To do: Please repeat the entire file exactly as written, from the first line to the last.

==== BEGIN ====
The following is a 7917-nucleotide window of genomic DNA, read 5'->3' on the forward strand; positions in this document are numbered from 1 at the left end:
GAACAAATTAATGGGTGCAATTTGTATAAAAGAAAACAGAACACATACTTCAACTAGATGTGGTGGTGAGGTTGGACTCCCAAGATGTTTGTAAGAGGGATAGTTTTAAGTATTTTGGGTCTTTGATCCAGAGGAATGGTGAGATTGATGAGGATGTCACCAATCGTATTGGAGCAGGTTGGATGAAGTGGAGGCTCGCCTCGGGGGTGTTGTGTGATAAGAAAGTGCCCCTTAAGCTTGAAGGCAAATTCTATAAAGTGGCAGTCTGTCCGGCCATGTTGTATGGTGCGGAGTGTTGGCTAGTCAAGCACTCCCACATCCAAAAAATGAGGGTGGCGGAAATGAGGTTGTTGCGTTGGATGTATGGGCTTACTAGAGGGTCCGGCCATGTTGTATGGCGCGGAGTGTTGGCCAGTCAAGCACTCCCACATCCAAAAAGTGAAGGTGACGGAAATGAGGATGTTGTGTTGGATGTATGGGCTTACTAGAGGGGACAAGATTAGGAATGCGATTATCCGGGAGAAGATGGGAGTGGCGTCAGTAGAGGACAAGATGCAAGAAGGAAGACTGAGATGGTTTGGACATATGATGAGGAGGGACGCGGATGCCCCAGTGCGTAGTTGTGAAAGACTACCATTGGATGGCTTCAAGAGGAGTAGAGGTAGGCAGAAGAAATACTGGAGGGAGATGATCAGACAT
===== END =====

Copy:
The following is a 7917-nucleotide window of genomic DNA, read 5'->3' on the forward strand; positions in this document are numbered from 1 at the left end:
GAACAAATTAATGGGTGCAATTTGTATAAAAGAAAACAGAACACATACTTCAACTAGATGTGGTGGTGAGGTTGGACTCCCAAGATGTTTGTAAGAGGGATAGTTTTAAGTATTTTGGGTCTTTGATCCAGAGGAATGGTGAGATTGATGAGGATGTCACCAATCGTATTGGAGCAGGTTGGATGAAGTGGAGGCTCGCCTCGGGGGTGTTGTGTGATAAGAAAGTGCCCCTTAAGCTTGAAGGCAAATTCTATAAAGTGGCAGTCTGTCCGGCCATGTTGTATGGTGCGGAGTGTTGGCTAGTCAAGCACTCCCACATCCAAAAAATGAGGGTGGCGGAAATGAGGTTGTTGCGTTGGATGTATGGGCTTACTAGAGGGTCCGGCCATGTTGTATGGCGCGGAGTGTTGGCCAGTCAAGCACTCCCACATCCAAAAAGTGAAGGTGACGGAAATGAGGATGTTGTGTTGGATGTATGGGCTTACTAGAGGGGACAAGATTAGGAATGCGATTATCCGGGAGAAGATGGGAGTGGCGTCAGTAGAGGACAAGATGCAAGAAGGAAGACTGAGATGGTTTGGACATATGATGAGGAGGGACGCGGATGCCCCAGTGCGTAGTTGTGAAAGACTACCATTGGATGGCTTCAAGAGGAGTAGAGGTAGGCAGAAGAAATACTGGAGGGAGATGATCAGACAT